Australian Permanent Mission and Consulate-General
Switzerland, Liechtenstein


31st International Conference of the Red Cross and Red Crescent

Commission B : Furthering the Auxiliary Role – Partnership for stronger National Societies and Volunteering Development

Statement by: Australian Ambassador, Mr Peter Woollcott, Australia

29 November 2011

As delivered

Thank you Chair,

You have asked that we address issues that demonstrate how we are pursuing and enhancing partnership and reciprocal responsibilities for national societies and their auxiliary role to government. In commenting on Australia’s practice, I am pleased to reaffirm that Australia welcomes the auxiliary role of the Australian Red Cross and values enormously the humanitarian and red cross services provided to communities and individuals, both in Australia and globally. The partnership is all about saving lives and alleviating suffering.

The Australian Red Cross does this job exceptionally well.

Australia looks to foster and expand this relationship – consistent with national government priorities and national society capacities.

In Australia we have two formal agreements:

  • Firstly – a three-year partnership agreement between the Australian aid program and the Australian Red Cross for humanitarian programs in developing countries in Asia-Pacific and globally; and

  • Secondly, between the Department of Immigration and Citizenship for a humanitarian observer role, access to people in immigration detention and ongoing consultation.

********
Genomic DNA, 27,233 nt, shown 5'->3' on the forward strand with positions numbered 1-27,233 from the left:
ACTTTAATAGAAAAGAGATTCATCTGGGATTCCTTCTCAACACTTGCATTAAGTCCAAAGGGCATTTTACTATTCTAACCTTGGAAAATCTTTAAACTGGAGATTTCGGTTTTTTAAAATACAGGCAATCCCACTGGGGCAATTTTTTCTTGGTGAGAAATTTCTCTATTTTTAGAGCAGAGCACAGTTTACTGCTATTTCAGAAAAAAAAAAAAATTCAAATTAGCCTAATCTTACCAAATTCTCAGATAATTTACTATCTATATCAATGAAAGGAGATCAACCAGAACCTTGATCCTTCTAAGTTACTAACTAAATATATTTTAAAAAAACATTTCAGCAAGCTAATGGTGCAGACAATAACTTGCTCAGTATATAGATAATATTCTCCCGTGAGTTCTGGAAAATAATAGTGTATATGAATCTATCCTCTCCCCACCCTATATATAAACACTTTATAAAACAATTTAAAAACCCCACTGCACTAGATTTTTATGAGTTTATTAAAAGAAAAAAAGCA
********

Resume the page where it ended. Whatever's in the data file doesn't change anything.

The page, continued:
These documents spell-out responsibilities and provide clarity on the expectations and roles of the parties. We commend this approach to others.

The Australian Red Cross partnership with the Australian aid program commits $20m over three years for priority international humanitarian law and response activities. As well, Australian government support to the International Committee of the Red Cross for core funding and specific emergency appeals for operations in situations of armed conflict and violence, for the period 2008-2011, amounted to$140m.

The funding is important, but more than that, it reflects a real partnership. Our partnership comprises:

  • A shared understanding of Australia’s role and how it can support the national society;

  • Clear government awareness of the value of an impartial, neutral and principled Red Cross;

  • Twinning respective program experiences to inform and deepen our understanding of evolving humanitarian challenges; and

  • Respect for separate approaches and, where appropriate, joint efforts for shared objectives.

I would like to highlight briefly, just 3 examples of this partnership. These include the development of an International Humanitarian Law Handbook for Parliamentarians.

The specific role Red Cross in Australia plays with the immigration authorities addressing the needs of vulnerable migrants.

And thirdly, the Australian aid program also supports Australian Red Cross to work with sister National Societies in the Pacific region to develop country specific Handbooks to allow a better dialogue between governments and Red Cross on the crucial topic of international humanitarian law.


Volunteering is an important way of building community awareness of and community resilience to humanitarian challenges. It harnesses the skills, enthusiasm and importantly their local knowledge. We know from our own experience that clear understandings and arrangements are important in managing this diverse and vibrant force. Australian Red Cross is one of our key volunteer partners under our International Volunteers program.

Looking forward, Australia wants to work with the Australian national society and its sister societies to build shared understanding and approaches to humanitarian challenges. If our experiences are relevant to the goals of others, both the Australian government and the Australian Red Cross would be pleased to comment further on our approaches.

Thank you

Geneva 29 November 2011